Are there any artists/illustrators in the Bay Area you think people should be paying attention to?
I like James Eddy.  In general Micheal Kerbow


Why is there still a fascination with Hieronymus Bosch? What’s your fascination?
Going back to high school and even before I had gotten kind of fixated on the painting “Garden of earthly delights” found it totally fascinating. In 1974 I managed to get to Madrid to the Prado museum and was able to study the original that has been there for 300 years.

Hieronymus Bosch, The Garden of Earthly Delights

It ruminated in my mind for many years until in the beginning of the 21st century when I was doing masterwork copies, I started to play with the idea of doing a full-scale copy of garden of earthly delights, but at the time I could not afford the Oak boards I would have needed to do it authentically so I gave up that idea and decided to do a graphic novel about the creation of the work. Based on as much historical fast as I could discover, I wrote a fictionalized script. The graphic novel is not finished, that project has been in progress for 8 years off and on. Its 162 pages long and will require another year of work before its promised publication by Fantagraphics Books.

Guy Colwell, Simple Pleasures Primal Terrors. 2022.

“Today, in my late 70’s I continue working on my spectrum of interests, doing what I have come to call Figurative Social Surrealism. This is sometimes straight ahead social commentary exploring issues of poverty and inequality in urban settings.”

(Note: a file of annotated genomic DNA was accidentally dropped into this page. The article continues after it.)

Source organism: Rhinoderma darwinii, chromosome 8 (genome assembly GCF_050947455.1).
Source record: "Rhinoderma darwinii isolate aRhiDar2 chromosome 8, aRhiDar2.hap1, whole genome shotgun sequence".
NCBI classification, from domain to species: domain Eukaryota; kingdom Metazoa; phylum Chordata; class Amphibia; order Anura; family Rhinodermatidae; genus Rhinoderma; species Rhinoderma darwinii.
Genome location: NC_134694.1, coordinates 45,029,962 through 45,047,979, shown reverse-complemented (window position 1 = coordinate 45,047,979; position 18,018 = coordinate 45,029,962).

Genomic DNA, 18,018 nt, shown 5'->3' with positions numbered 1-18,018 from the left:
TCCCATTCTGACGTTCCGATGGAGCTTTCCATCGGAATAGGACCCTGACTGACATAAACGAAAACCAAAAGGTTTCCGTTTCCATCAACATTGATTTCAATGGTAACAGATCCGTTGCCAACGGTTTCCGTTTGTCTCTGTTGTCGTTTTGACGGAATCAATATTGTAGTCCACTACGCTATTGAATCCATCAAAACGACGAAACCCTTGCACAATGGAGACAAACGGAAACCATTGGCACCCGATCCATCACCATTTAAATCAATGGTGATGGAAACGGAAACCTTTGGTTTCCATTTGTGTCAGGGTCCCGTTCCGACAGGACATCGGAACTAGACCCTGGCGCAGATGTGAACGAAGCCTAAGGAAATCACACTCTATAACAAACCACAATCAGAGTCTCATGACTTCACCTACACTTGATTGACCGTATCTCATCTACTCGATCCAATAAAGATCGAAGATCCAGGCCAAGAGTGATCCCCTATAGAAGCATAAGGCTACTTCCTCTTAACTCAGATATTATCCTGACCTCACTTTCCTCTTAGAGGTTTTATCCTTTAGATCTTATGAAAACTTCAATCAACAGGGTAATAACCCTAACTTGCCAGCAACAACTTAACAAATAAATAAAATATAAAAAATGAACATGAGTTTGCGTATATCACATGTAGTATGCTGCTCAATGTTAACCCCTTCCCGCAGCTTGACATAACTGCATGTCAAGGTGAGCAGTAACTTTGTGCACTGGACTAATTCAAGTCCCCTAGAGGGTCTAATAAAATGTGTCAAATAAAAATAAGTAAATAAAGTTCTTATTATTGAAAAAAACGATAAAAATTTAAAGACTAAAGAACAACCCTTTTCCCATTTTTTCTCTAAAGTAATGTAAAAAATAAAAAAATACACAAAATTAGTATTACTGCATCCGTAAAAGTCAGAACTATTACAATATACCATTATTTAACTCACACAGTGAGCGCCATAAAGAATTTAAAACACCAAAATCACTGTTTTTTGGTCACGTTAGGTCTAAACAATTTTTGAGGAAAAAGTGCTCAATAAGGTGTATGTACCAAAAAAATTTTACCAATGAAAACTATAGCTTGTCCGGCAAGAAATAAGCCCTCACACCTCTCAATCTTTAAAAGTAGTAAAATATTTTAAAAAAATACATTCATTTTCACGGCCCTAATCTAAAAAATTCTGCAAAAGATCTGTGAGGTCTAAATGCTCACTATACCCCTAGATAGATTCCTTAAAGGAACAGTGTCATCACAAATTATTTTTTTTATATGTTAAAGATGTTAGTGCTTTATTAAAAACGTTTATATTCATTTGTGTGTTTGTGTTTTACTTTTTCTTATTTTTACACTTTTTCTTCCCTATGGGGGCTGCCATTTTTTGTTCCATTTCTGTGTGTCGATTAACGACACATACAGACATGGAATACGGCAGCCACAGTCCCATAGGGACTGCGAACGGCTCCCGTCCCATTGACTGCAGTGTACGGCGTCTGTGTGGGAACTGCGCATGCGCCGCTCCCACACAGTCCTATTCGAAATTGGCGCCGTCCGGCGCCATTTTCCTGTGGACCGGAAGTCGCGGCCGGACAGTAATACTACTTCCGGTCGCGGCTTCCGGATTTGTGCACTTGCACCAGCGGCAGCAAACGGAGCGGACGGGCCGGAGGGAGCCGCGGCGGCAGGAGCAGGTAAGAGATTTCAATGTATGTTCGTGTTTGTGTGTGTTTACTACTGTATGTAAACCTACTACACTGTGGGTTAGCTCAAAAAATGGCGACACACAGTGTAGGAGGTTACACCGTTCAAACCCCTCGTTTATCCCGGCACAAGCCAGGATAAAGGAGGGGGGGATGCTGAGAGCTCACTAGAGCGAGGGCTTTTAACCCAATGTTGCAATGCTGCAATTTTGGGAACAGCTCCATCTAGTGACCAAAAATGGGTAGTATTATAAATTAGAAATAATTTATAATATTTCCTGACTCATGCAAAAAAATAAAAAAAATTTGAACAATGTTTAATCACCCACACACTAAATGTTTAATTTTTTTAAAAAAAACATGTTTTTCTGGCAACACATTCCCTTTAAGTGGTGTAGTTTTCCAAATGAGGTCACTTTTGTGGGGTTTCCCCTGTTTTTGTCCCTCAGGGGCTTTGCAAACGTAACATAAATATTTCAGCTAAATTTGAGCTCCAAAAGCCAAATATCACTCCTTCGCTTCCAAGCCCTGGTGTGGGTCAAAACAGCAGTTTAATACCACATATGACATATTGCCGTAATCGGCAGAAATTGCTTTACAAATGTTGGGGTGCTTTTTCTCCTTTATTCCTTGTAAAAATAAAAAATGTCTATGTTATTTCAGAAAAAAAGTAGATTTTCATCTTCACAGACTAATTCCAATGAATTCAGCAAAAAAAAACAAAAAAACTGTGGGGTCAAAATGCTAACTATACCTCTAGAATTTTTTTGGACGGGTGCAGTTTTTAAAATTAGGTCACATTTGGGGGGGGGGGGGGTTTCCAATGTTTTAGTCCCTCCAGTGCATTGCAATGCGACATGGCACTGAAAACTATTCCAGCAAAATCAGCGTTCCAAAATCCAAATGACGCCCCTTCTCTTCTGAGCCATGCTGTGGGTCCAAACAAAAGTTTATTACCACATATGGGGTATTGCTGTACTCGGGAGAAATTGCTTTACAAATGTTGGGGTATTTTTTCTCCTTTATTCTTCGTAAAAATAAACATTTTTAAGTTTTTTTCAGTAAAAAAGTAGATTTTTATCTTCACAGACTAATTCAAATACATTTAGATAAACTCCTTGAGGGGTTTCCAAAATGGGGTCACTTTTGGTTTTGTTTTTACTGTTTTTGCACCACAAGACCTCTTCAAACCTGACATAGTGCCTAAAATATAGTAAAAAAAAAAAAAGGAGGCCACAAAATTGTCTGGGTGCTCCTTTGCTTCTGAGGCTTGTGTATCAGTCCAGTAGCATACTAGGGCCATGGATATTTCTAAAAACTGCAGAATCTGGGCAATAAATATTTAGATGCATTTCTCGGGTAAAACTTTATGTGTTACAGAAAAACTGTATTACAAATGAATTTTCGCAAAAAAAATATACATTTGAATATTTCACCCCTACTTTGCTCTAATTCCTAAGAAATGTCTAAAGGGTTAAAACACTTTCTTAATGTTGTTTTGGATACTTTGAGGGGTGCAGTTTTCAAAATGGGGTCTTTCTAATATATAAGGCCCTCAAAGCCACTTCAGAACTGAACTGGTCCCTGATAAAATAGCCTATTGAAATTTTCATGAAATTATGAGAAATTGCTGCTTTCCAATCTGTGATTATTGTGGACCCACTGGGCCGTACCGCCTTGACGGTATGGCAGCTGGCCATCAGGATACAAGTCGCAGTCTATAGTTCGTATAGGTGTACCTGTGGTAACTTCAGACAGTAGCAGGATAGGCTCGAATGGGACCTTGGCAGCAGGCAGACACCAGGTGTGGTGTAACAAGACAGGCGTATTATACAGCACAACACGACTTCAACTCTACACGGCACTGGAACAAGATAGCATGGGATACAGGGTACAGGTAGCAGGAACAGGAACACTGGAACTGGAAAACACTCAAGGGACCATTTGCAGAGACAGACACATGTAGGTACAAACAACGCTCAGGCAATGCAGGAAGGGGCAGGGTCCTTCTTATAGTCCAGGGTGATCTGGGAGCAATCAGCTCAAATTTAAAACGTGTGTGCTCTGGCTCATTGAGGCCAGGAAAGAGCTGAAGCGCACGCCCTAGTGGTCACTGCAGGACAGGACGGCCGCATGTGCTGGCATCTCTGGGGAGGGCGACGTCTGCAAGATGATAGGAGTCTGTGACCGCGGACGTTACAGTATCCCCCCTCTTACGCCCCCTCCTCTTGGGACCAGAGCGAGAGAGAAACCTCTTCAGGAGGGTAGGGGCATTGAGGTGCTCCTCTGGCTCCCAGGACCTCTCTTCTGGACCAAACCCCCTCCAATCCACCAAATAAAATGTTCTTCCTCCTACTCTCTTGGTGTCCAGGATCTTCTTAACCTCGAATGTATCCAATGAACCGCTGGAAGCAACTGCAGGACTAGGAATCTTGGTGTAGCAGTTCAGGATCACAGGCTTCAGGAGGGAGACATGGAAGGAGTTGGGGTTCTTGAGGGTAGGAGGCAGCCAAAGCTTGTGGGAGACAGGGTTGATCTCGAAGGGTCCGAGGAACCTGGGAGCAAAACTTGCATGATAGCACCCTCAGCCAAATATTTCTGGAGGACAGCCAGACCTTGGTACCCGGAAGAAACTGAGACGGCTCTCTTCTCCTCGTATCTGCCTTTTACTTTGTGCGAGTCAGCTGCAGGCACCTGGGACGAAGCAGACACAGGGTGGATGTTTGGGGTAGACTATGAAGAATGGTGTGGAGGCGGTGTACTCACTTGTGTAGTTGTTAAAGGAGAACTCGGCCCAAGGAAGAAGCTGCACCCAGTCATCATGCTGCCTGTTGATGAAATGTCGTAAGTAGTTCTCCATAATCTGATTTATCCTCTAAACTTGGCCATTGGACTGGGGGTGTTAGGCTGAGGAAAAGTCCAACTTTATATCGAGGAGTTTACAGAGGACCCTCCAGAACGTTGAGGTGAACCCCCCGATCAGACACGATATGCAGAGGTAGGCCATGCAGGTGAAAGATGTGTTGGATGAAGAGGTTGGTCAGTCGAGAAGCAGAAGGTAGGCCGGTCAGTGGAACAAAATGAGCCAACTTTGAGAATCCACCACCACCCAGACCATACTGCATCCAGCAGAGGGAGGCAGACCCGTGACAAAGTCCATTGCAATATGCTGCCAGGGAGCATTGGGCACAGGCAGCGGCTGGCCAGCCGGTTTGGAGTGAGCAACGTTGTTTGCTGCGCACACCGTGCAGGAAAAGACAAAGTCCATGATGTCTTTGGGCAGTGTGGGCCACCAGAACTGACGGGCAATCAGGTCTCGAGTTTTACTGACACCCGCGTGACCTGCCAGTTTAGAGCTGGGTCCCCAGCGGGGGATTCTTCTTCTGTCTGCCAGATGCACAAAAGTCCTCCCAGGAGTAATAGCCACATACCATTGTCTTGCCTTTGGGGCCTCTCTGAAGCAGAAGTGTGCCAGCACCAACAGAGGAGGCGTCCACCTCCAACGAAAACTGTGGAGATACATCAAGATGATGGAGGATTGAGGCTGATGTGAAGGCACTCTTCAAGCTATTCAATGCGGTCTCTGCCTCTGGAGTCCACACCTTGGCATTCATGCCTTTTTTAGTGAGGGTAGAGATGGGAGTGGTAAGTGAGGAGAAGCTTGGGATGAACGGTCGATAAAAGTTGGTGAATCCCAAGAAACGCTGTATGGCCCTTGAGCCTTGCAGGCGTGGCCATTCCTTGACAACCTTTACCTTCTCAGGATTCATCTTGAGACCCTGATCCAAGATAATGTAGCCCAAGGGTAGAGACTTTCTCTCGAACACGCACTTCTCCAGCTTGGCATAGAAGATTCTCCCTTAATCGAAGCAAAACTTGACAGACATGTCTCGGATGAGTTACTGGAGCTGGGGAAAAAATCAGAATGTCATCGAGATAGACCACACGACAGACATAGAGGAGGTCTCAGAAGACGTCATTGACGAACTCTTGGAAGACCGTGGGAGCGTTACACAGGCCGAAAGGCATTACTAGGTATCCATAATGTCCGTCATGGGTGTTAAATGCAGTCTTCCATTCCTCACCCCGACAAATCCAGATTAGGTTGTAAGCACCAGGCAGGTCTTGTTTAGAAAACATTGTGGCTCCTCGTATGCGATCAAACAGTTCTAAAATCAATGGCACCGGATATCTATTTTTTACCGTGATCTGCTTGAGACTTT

What ideally, would your new series inspire in San Franciscans today?
Mostly I want to make people think about the real world as it is. I try not to make pictures that are just colorful for the living room wall. I consider them to be essays and commentaries. I believe an artist has as much of a duty to comment on the world and modern life as any sociologist, historian, journalist, politician. Their art should seek to inspire thoughts and even to shake people up a bit. So visitors to this show may find themselves discussing homelessness and pandemic and the relationship between human beings and the natural world. It will hopefully focus peoples thoughts on the current reality.

Guy Colwell’s New Show: Simple Pleasures Primal Terrors

Coming off the heels of a retrospective with 111 Minna Gallery entitled ‘Walking, Talking, Stalking’ – which chronicled his work from the ‘90s to 2018 – Bay Area native and prolific artist Guy Colwell is back with a brand new series of paintings. Colwell’s ‘Simple Pleasures Primal Terrors‘ highlights society’s twisted inner workings and the human form throughout the Anthropocene in his signature surreal style.


  • Opening Reception Thursday 7/14/22 from 5:00 PM – 11:00 PM

  • Open By Appointment Fridays 7/15/22 – 8/10/22  – reach out

  • Closing Reception Thursday 8/11/22 from 5:00 PM – 11:00 PM

Where: 111 Minna Gallery at 111 Minna St, San Francisco, CA 94105

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Alex Mak - Managing Editor

Alex Mak - Managing Editor